Roadwork - to run or not to run


You can be as talented, as technical and as strong as possible. If the tank is empty, you’re as good as done in a boxing match. Your shots miss power, your reaction time decreases and your defense becomes non-existing. You’re likely to get rag-dolled, no matter how good you are.

There are many examples to illustrate this. Let’s take a look at what happened when Wladimir Klitschko fought Ross Purity on May 12th 1998 in his home town Kiev, Ukraine. Klitschko won round after round. For 9 rounds he was beating the brakes of Purity with an utterly dominant performance. In round 10 Klitschko was completely exhausted and quickly fell apart. In round 11 Klitschko's trainer entered the ring to stop the fight because his pupil was unable to defend himself.

There is no discussion about the importance of cardio. How to train to get this cardio, is up for debate. And a big part of that debate is about Roadwork. To run or not to run. More precisely long steady-state running(SSR). Even at the highest levels in fight sports, this discussion exists.

History of Roadwork in the world of boxing

Roadwork has traditionally been a staple for cardio training. Just remember Muhammed Ali’s famous quotes:

“The fight is won or lost… out there on the road, long before I dance under those lights”

“I learned to run until I was tired, then run even more after that”

In a typical old-school boxing program, running at a slow pace for 4-6 miles was done first thing in the morning, before any other type of training was done. Let’s have a look at the Roadwork habits of some oldschool boxing greats.

Rocky Marciano got up early to run a minimum of seven miles. He did this every day without exception, even on Christmas. Muhammed Ali ran up to 5 miles a day 4 times a week. Mike Tyson got up at 4:30 am to run 4 miles, followed by a mile-long walk. Keep in mind that these three examples are all heavyweights, for whom it’s harder to run long distances than the lighter weight classes.

Opponents of SSR for boxing

In the last two decades, there have been some boxers and bowing trainers who dismiss SSR.

People who oppose SSR as a means to get the right cardio, argue that SSR is an aerobic activity and fighting is an anaerobic activity. In a fight, you explode, relax, explode, relax,… Because of this reason, roadwork should be abandoned and the focus should completely be on High Intensity Interval Training(HIIT), which is anaerobic.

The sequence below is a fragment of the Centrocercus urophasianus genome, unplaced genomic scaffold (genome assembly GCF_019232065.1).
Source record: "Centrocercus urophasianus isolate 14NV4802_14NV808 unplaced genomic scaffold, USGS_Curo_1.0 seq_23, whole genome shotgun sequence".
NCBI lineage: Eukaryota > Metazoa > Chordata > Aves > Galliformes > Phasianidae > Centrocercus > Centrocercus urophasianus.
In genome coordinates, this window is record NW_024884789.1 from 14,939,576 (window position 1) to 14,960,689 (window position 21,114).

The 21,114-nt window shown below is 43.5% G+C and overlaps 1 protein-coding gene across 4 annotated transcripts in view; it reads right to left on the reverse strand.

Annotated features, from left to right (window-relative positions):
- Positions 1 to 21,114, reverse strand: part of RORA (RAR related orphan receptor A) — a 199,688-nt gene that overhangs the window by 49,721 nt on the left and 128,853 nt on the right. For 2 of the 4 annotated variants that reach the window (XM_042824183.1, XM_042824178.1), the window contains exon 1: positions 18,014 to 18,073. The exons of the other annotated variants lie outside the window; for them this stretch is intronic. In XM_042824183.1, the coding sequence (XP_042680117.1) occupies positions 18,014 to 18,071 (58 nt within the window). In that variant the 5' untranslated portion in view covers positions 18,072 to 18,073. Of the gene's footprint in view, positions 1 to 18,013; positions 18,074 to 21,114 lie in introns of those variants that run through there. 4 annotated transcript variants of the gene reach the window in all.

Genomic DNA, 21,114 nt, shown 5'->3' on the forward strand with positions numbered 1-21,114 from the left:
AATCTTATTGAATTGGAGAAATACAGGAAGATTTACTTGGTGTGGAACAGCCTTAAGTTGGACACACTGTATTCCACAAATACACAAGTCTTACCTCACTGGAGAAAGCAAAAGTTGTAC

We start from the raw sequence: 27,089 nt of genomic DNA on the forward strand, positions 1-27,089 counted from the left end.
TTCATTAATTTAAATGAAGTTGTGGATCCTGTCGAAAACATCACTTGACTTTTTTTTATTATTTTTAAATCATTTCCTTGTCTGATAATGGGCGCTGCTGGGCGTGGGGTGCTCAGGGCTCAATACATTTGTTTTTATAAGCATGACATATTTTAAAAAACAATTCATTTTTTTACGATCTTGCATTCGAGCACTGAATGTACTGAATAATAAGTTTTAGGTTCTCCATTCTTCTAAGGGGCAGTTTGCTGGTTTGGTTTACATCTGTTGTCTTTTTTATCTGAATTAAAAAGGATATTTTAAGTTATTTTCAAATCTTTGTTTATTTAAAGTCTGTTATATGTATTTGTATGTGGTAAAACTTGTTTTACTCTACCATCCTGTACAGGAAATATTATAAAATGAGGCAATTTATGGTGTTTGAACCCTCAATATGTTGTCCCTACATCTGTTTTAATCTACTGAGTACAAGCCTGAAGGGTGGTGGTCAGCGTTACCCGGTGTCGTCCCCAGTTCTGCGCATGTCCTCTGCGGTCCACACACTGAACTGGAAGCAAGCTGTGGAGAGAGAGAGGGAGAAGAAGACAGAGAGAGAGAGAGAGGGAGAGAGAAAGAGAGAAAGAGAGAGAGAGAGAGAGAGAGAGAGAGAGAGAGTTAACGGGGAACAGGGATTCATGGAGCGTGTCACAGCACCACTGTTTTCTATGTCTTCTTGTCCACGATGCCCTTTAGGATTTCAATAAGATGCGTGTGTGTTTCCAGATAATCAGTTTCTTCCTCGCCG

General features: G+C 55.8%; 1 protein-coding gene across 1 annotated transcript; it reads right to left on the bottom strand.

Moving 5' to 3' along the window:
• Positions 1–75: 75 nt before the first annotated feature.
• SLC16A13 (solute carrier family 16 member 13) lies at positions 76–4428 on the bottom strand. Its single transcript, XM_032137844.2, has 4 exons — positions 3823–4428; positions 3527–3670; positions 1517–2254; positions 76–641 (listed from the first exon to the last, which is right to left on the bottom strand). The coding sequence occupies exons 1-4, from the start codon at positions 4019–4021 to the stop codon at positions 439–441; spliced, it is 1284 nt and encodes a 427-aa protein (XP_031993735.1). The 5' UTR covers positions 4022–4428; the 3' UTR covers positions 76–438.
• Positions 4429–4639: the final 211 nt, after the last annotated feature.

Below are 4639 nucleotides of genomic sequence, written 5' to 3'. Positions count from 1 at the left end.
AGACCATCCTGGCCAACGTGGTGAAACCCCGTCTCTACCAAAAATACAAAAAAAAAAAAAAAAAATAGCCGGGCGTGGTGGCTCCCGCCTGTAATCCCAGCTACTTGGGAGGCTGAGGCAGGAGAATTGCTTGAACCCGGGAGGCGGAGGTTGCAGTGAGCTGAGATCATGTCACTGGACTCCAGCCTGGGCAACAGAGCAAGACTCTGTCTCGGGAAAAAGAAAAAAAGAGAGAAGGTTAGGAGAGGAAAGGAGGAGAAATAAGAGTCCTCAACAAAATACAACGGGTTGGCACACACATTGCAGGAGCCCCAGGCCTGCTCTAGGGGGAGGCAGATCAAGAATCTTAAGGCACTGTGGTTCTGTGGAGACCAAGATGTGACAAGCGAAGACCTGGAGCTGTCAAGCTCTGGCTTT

An example here is boxing coach Shane McGuigan and his pupil and boxing WBO interim featherweight champion Carl Frampton. Carl Frampton and his coach oppose SSR. Rather than wasting your time running long distances, you are better off doing sprints. When doing sprints you would be better off because, next to cardio, you are also training explosiveness, power and speed. Moreover, McGuigan states that excessive aerobic work reduces an athlete’s power.

Since high intensity interval training burst into the boxing scene, it has been adopted in almost every boxing training program. The benefits of this kind of training for speed, explosiveness and yes also cardio have been well accepted. These benefits are also supported by scientific research.

But does this mean that there is no place for SSR in a modern boxers’ training program? After all, if we look at some of the more recent boxing greats, many of them run long distances on a regular basis. Floyd Mayweather Jr for example runs 6 to 8 miles daily, his past opponent Manny Paqcuiao runs 6 miles daily. Are they training insufficient or could it be that SSR does have some benefits that you can’t get from High Intensity Interval Training?

The answer is yes! Research has shown that anaerobic exercise, like SSR, has a by far bigger impact on cardiac stroke volume (SV). SV is a measurement of how much blood gets pumped with each heartbeat. Barry Johnson explains in his book "medical aspects of boxing" the benefits of an increased SV for a boxer:

“The boxer is able to decrease the recovery time of the heart rate after exercise because of increased efficiency in his circulatory system… This increase provides more blood to the working muscles and enhances muscles endurance”

In other words: aerobic exercises increase the volume of blood that the heart can pump, which makes a boxer tire out less fast and recover quickly. These are big advantages and should not be overlooked.

Probably one of the biggest advantages of long runs is an advantage that is less measurable. It’s the mental aspect. Running long distances can really clear your mind while building mental toughness. As Sugar Ray Leonard, one of the all-time greats, explains below in a powerful speech:

“the greatest thing about the roadwork is how that it positively affects your confidence”